Last fall, when I was doing my final project for grad school, I came across the idea of “the power of yet,” which goes nicely with all of the work of growth mindset we’ve been introduced to by Carol Dweck. We began using that word all the time, and I helped my friends learn to add it to the end of many sentences they spoke to me and to each other: “I can’t do this yet...”; “I don’t know yet, but what I think right now is…”; “I’m not sure yet, but I’m going to keep trying!” At first it was just me, but slowly and surely, I started to hear kids saying it to each other when they’d hear their friends discouraged about something that was challenging them.
I knew it was something that I would incorporate again (and continue, really, since most of us remember it from our 1st grade together), but wasn’t quite sure how I’d bring it up again. And then I found this book:
I was first intrigued by the use of the ellipsis, since I knew it was something I thought I kids would remember learning about last year. Ok, and I have to stop and give a shoutout to JK right here for TOTALLY remembering what we talked about. Before we started reading, we were discussing the title and cover and trying to figure out what we could learn about the story–as well as why the author would choose to use that particular punctuation mark like that. Well, JK totally whipped out–all casual-like, “Well, that’s an ellipsis, and an ellipsis means that you’re waiting for something, and the mice are always waiting for Nick. So …and Nick means there’s suspense and you’re trying to figure out what happens next.” I was TOTALLY impressed, and TOTALLY proud. And yes, other kids knew it, too. YAY for first grade punctuation studies!!
Well, while the part about the ellipsis was exciting, it wasn’t all I had up my sleeve with this activity.
My team had copied these blank butterflies for me, with the idea of using tissue paper to decorate them and then make a goal for 2nd grade, and I found them to be a great place to apply this “yet” idea for us this year. Instead of tissue paper, though, I decided to get out the watercolors. (On a side note–can you believe we’ve never painted together before? NEVER. We got all the way through 1st grade paint-free. And now we’re going to change that. Big time. So paint it was for our butterflies!).
Ok, back to the paint for a second: the thing I noticed when I put a paintbrush in some of my friends’ hands is that I saw work I’d NEVER seen before. The creativity, the focus and the engagement was beautiful. Don’t get me wrong–I’ve seen it in other ways, but this was eye-opening for me in many ways.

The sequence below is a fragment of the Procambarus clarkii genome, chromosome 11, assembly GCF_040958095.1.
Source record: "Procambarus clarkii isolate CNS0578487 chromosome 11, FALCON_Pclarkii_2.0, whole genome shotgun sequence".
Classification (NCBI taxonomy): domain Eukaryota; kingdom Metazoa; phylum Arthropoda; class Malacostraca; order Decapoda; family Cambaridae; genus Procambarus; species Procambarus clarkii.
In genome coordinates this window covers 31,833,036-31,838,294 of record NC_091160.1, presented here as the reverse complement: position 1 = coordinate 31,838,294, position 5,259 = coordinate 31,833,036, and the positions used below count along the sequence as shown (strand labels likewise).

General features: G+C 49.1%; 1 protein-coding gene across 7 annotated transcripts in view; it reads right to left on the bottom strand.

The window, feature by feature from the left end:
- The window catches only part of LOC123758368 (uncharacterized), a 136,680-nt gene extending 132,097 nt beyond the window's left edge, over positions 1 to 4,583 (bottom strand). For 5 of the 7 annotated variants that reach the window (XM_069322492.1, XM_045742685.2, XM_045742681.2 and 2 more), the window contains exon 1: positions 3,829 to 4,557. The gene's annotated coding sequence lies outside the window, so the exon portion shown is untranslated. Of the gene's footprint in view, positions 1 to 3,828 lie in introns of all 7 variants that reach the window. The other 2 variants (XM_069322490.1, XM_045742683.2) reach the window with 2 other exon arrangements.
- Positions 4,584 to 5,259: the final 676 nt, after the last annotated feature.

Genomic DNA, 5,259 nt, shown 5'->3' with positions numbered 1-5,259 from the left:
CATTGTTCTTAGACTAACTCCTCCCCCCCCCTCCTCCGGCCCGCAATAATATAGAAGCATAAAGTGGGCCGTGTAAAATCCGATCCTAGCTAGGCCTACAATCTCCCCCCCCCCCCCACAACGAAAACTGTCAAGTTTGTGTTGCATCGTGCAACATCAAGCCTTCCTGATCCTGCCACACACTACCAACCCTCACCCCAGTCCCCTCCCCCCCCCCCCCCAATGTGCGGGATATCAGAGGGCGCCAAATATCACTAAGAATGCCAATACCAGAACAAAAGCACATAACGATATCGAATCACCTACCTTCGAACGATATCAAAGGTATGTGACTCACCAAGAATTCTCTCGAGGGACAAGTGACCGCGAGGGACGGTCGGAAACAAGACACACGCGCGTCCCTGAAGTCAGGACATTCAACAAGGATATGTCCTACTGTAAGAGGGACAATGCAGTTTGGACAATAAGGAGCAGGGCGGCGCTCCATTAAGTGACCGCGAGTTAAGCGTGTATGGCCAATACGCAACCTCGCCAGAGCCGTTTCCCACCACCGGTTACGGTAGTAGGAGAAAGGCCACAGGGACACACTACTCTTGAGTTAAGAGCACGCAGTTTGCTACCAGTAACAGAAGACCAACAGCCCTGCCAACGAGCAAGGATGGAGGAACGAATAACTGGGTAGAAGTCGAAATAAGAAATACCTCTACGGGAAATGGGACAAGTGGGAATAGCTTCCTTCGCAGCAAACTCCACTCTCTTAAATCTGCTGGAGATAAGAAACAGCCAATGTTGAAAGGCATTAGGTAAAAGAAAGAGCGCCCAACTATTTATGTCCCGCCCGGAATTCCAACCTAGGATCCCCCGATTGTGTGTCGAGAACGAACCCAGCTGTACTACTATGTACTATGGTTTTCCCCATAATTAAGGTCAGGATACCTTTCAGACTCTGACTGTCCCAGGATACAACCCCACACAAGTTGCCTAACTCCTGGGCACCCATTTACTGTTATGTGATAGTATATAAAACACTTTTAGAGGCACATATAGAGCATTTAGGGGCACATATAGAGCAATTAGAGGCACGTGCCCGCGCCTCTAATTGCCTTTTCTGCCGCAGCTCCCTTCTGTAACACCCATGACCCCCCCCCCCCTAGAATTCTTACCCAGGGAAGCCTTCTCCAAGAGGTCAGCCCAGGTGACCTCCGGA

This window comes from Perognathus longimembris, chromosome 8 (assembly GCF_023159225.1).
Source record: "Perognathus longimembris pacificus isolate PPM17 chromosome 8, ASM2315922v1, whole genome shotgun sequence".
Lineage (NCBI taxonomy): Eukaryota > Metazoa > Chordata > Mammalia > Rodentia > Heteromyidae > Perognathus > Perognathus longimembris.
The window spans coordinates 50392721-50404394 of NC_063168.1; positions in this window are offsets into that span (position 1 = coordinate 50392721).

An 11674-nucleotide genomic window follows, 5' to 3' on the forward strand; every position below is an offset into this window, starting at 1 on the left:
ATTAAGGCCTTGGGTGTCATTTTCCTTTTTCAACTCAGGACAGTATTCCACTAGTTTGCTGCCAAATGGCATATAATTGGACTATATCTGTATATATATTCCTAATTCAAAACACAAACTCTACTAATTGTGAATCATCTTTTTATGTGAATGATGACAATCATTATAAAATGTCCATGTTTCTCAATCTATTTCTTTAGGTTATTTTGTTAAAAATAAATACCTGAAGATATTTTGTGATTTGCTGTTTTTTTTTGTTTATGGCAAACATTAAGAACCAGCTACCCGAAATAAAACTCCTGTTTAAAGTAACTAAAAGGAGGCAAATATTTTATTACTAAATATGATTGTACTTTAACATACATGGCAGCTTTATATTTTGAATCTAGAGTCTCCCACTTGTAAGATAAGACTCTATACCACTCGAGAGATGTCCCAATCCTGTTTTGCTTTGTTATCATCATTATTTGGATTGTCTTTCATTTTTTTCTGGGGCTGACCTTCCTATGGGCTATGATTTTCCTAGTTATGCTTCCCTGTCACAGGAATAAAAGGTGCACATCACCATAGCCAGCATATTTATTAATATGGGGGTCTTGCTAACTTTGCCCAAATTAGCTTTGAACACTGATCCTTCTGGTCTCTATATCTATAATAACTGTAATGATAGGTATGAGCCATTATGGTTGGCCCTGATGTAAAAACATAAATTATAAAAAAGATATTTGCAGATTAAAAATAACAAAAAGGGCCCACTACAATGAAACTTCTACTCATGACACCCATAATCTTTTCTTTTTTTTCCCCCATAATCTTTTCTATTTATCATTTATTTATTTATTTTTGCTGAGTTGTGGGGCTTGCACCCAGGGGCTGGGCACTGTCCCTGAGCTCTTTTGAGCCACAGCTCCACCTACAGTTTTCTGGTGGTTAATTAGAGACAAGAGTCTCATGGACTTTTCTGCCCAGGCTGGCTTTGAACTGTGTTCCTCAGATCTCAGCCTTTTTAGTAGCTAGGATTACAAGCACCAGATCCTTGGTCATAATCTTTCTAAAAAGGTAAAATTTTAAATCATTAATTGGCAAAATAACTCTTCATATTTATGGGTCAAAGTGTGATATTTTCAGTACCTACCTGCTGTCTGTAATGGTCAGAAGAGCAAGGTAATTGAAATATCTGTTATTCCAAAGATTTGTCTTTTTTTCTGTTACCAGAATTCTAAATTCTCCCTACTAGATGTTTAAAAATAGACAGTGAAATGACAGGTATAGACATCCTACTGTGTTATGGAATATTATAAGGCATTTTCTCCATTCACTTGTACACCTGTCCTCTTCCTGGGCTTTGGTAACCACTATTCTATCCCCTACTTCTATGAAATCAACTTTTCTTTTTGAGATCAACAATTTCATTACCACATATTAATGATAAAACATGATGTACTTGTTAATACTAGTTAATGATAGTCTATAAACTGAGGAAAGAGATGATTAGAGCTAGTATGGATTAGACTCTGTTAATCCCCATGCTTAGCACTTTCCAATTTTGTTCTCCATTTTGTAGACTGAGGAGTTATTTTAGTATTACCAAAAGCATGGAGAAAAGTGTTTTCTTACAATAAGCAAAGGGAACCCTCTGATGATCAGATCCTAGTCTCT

So after they painted their masterpieces, they were to think of something they don’t know how to do. Yet. And then they wrote that as a sentence: “I don’t know how to __________yet.” This was put on a label, and stuck to the front of their butterflies. These are now flying high on our walls where we are 1) reminded of …yet by the title, 2) encouraged by how if we work hard we’ll be able to do those things, and 3) given something beautiful and colorful to look at. Fly beautiful butterflies, fly!
And then today, I found a video, that I will incorporate to our yet conversation. It’s a song and it’s catchy, so I’m sure we’ll be singing it for many days to come!
Love “yet”!! We have been using the word yet in my room for years and I love how powerful it can become. All of my students know to include it when they come to me asking for help. You are creating students who know it is ok to try and fail on the way to (eventually) succeeding. That is some powerful teaching! Totally sealing the song as well.
For those kiddos that latch on to it, it’s a great relief, I think. Such a small word with such power. I love that it works for me, but I can also use it to motivate you as you struggle through something that’s hard. And sure, steal the song. Excited to see if big kids like it, too! 🙂
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